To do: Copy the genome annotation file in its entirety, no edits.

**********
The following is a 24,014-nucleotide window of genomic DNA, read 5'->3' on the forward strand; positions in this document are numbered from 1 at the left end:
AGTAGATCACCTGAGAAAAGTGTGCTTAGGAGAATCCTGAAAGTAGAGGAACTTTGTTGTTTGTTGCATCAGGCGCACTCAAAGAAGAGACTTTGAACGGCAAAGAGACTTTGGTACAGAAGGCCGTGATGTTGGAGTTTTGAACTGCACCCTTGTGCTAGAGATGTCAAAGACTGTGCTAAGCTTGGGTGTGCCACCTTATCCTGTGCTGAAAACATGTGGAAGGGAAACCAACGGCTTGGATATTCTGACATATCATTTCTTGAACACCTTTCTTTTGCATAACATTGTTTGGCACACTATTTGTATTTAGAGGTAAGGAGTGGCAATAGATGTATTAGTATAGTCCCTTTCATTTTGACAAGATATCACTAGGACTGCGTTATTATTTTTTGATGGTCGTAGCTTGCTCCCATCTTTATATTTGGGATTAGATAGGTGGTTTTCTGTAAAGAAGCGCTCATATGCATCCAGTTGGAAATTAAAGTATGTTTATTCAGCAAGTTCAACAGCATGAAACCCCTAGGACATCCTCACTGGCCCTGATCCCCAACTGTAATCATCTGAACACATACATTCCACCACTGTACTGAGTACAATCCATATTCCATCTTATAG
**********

The following is a 24,014-nucleotide window of genomic DNA, read 5'->3' on the forward strand; positions in this document are numbered from 1 at the left end:
AGTAGATCACCTGAGAAAAGTGTGCTTAGGAGAATCCTGAAAGTAGAGGAACTTTGTTGTTTGTTGCATCAGGCGCACTCAAAGAAGAGACTTTGAACGGCAAAGAGACTTTGGTACAGAAGGCCGTGATGTTGGAGTTTTGAACTGCACCCTTGTGCTAGAGATGTCAAAGACTGTGCTAAGCTTGGGTGTGCCACCTTATCCTGTGCTGAAAACATGTGGAAGGGAAACCAACGGCTTGGATATTCTGACATATCATTTCTTGAACACCTTTCTTTTGCATAACATTGTTTGGCACACTATTTGTATTTAGAGGTAAGGAGTGGCAATAGATGTATTAGTATAGTCCCTTTCATTTTGACAAGATATCACTAGGACTGCGTTATTATTTTTTGATGGTCGTAGCTTGCTCCCATCTTTATATTTGGGATTAGATAGGTGGTTTTCTGTAAAGAAGCGCTCATATGCATCCAGTTGGAAATTAAAGTATGTTTATTCAGCAAGTTCAACAGCATGAAACCCCTAGGACATCCTCACTGGCCCTGATCCCCAACTGTAATCATCTGAACACATACATTCCACCACTGTACTGAGTACAATCCATATTCCATCTTATAG